It is also known that frequently a drill string may stick in a drilling well because of mechanical problems between the drill string and the well bore itself. Such a condition can sometimes occur in what is known as the "keyseat effect". That is, a keyseat is created when the drill string collar or a pipe joint erodes a circular slot the size of the drill pipe tube or tool joint outside diameter in one side of the larger circular bore hole, as originally cut by the drill bit. Such a slot can create greatly increased friction or drag between the drill string and the earth formation and result in seizure of the drill collars when an attempt is made to pull the string out of the hole and the collars become wedged in the keyseat. Such problems can also be created by excessive weight on the drill string so that the drill string buckles in the lower section and particularly where the bore hole has a high angle, say in excess of 60° from vertical, or the well bore includes more than one change of direction, such as an S-curve or forms one or more "dog-legs" between the drilling platform and the drill bit. It is also known that in mechanical sticking of drill string, earth formations around the well may be sufficiently unstable so that the side wall collapses or sloughs into the well bore and thereby sticks the pipe.
Economics also play a significant role in drilling wells with potential sticking tendencies. C. C. Newhouse points out that analysis of stuck pipe data for Chevon's Gulf of Mexico operations during 1988 showed that each incident cost an average of $700,000.00. He further states that although the reservoir pressures are known, depleted sands can present serious drilling problems and substantial cost increases. Differential sticking of drill pipe, casing and logging tools; and tight hole conditions due to excessive filtrate loss and cake buildup are some of the problems which may occur. Additional casing strings may also be required to cover these zones. Effectively plugging the depleted intervals is the key to preventing most of these problems. See C. C Newhouse, "Successfully Drilling Severely Depleted Sands," Paper SPE 21913 Presented at the 1991 SPE/IADC Conference held in AmsterDam, 11-14 Mar. 1991.
2. Prior Art
The extent of each pipe sticking problem generally depends upon the amount of time the operator is willing to "wash over" the stuck section of the drill pipe (after unthreading and removal of the unstuck portion), or to "fish" by otherwise manipulating the drill string. Correction may also include spotting or completely replacing the water-based drill fluid with a spotting agent. The spotting agents are often oleophilic compositions and may be oil-based drilling fluids, invert emulsions of water in oil, or a material as readily available as diesel oil. After the slug of, typically, 10-15 barrels of spotting agent is introduced, addition of drilling fluid is re-commenced. The slug of spotting agent continues its trip down through the drill string, out the drill bit, and up the wellbore annulus until it reaches the site of the stickage. Upon arrival of the spotting agent at the stickage location, circulation is temporarily ceased. Those skillful in this art speculate that oil-based spotting agents tend either to dehydrate the filter cake on the borehole wall and cause it to break up or to reduce the coefficient of friction between the filter cake and the drill string, thereby allowing the drill string to come free. In any event, once movement of the drill string is detected, circulation of the drilling fluid is restored. It should be observed that the cost of this process is high and the success rate only moderate. Furthermore, this method does not inhibit the occurrence or reoccurrence of differential sticking. Failure to free the drill string results either in abandoning the well bore or side tracking the bore hole above the stuck point. This may include loss of the drill bit, collars and stuck lengths of pipe in the bore hole.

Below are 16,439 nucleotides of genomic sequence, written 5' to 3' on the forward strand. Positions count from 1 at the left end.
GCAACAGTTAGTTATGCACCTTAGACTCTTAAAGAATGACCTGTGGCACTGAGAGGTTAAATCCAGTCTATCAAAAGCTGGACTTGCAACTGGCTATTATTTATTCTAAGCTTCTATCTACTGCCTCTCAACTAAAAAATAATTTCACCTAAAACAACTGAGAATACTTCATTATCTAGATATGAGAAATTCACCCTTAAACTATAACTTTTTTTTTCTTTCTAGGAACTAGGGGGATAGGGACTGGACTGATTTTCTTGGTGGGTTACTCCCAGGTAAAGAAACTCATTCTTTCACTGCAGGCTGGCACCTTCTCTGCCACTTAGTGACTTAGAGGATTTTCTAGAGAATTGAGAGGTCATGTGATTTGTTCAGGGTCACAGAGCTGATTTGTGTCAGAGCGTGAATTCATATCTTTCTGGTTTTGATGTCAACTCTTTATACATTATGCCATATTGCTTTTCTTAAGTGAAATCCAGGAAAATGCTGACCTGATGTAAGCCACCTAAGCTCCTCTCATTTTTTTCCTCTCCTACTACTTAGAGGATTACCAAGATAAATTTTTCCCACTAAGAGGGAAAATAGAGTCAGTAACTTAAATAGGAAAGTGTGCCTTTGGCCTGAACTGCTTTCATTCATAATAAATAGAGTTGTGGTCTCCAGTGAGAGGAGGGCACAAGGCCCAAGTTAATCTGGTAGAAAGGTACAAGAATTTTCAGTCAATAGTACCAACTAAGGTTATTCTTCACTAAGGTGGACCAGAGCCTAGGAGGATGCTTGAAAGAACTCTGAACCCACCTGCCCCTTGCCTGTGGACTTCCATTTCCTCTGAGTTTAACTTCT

The problem of sticking pipe has been described in numerous publications in the literature, particularly as it relates to differential sticking of the drill string to the well bore, that is, adherence of the drill string against a porous formation so that there is no circulation of drilling fluid around one side of the drill string. Such literature is in part directed to the use of various pieces of drilling equipment or drilling procedures, which typically involve a higher capital expense. The following are examples of such drilling equipment and procedures.